Five days into his job as president of Bell Media, Wade Oosterman cleaned house.

In a January 2021 memo to staff, the 59-year-old executive and four-decade veteran of the telecommunications industry announced the departures of several Bell Media executives, including the heads of original programming, Bell Media Studios, and content sales and distribution.

“To continue to lead in a transforming industry, our operational structure needs to make doing business with us easier while also enabling necessary investment in the exciting new content and technology innovation opportunities ahead,” Oosterman told his staff.

The memo was coded in corporate speak, but the company’s financial statements painted a clearer picture: Bell Media, a subsidiary of BCE Inc. which owns popular news channels like CTV News, CP24 and BNN Bloomberg, was losing money. With advertisers cutting their spending amid the COVID-19 pandemic, the subsidiary reported an annual revenue decline of 14.5 per cent in 2020 — or a loss of $467 million — from the same period the year before. Since the start of the global health crisis, in March 2020, BCE Inc.’s stock price had tumbled 14 per cent.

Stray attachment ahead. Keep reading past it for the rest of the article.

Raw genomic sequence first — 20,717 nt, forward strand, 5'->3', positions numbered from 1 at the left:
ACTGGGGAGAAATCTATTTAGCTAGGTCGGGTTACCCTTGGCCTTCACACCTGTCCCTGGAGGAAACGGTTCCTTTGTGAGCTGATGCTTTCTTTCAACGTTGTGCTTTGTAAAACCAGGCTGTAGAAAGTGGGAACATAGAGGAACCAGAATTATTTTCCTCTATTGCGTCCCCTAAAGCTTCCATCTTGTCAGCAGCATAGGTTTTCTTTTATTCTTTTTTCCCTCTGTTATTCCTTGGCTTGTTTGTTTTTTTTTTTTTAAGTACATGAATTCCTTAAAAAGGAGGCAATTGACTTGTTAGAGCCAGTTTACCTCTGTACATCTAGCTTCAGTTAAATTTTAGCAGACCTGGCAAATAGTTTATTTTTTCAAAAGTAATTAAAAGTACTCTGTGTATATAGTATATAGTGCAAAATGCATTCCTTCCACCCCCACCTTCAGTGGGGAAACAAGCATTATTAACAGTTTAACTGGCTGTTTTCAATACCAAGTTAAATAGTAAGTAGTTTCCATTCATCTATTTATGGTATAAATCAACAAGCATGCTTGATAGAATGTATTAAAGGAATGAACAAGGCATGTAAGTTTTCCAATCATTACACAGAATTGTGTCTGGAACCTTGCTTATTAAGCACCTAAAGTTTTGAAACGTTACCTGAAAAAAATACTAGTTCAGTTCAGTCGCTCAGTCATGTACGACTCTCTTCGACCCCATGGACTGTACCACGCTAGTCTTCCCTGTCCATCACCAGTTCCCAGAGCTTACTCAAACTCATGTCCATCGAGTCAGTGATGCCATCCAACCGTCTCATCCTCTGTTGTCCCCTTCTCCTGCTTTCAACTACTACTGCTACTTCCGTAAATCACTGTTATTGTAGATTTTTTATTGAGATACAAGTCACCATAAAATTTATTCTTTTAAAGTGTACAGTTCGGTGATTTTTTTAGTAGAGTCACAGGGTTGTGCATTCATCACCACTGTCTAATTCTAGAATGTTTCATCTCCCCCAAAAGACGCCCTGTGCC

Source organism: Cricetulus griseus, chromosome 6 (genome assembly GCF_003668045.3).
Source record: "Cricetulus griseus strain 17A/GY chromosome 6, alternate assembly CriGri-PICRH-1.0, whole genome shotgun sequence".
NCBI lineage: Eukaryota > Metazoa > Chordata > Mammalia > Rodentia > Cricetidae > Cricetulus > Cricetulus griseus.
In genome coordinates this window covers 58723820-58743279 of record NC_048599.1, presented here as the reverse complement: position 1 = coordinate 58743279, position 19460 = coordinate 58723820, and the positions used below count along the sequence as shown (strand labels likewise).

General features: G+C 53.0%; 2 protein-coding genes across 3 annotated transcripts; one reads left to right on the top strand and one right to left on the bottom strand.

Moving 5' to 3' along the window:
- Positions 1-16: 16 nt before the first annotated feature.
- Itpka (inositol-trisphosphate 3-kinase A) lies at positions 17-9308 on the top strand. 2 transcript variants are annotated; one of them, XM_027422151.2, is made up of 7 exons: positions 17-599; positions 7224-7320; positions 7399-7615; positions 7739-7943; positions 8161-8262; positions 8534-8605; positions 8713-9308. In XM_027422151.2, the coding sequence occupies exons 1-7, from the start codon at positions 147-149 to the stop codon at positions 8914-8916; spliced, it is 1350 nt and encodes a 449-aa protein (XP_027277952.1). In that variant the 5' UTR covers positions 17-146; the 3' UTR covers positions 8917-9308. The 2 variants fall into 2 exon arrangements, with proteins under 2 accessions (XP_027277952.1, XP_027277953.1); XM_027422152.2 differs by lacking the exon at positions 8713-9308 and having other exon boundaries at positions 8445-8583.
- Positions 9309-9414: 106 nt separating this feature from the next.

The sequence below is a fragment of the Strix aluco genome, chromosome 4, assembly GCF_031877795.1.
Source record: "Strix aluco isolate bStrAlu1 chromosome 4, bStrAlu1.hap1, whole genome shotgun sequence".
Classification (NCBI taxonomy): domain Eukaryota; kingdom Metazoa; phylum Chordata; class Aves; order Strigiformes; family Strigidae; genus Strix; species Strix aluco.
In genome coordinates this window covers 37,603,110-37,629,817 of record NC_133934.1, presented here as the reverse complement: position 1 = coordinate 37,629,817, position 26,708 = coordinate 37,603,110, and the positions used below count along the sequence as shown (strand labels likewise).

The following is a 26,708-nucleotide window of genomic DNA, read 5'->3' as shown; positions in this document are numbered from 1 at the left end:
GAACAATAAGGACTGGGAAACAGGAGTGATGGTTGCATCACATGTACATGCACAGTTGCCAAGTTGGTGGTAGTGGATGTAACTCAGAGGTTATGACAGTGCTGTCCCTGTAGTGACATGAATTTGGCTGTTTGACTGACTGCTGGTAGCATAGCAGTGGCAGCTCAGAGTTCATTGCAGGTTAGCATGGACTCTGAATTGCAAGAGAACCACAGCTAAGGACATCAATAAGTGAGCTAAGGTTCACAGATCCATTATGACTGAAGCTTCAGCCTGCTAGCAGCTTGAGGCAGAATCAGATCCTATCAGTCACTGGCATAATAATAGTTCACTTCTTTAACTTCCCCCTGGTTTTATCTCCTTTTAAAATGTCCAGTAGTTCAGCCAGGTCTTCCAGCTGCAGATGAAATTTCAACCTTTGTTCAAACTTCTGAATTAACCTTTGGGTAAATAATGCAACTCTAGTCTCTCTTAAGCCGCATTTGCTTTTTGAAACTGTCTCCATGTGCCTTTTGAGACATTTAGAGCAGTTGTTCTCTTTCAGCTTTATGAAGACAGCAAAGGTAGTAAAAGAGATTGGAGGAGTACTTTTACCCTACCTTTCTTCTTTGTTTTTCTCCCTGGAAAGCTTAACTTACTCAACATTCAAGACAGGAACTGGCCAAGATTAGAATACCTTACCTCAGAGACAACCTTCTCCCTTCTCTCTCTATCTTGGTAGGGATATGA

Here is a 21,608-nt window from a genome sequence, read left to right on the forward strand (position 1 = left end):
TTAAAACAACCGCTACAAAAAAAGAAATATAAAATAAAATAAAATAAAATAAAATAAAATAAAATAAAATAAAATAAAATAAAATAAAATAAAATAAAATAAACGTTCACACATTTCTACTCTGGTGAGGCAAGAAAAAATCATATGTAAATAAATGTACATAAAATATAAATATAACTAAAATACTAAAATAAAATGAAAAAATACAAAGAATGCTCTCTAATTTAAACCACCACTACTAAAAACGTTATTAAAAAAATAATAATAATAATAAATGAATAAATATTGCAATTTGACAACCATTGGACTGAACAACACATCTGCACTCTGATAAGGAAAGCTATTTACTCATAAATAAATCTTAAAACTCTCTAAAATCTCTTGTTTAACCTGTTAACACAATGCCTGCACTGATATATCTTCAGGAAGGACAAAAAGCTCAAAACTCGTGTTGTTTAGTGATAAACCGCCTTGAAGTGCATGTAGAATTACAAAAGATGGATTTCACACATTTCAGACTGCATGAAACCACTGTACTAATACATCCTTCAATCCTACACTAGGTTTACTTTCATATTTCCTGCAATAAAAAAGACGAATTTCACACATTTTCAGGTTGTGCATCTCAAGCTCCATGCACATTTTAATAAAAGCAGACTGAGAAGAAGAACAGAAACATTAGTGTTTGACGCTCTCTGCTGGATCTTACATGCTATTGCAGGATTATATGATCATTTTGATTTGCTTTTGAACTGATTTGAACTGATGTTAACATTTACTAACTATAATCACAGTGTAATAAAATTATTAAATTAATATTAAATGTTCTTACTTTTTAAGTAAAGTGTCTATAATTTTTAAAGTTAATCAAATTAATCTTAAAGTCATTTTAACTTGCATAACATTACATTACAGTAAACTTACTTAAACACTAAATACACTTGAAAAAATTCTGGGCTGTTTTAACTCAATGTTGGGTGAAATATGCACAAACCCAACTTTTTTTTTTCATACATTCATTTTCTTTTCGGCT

In the weeks and months after Oosterman took office, Bell Media axed hundreds of workers in rapid succession — long-time employees and senior managers alike. Several former staff who spoke with the Star remember being called into abrupt virtual meetings where, in the span of roughly 90 seconds, they were fired en masse without much explanation.

That kind of downsizing has, over the past year and a half, significantly reduced salary and payroll expenses for Bell Media, a move that will likely amass savings and boost revenue in the long term. But to an extent not quite seen before at the media division, it has also provoked an internal staffing crisis and an external optics nightmare that could threaten the news company’s brand.

According to multiple sources close to Bell Media, the recent ousting of CTV News anchor Lisa LaFlamme, one of Bell’s most popular and accomplished journalists, is the latest example of Bell executives’ “obsession with head counts,” an unrelenting focus on how many staff work in the media division, how much money they make, and how to shrink those numbers fast.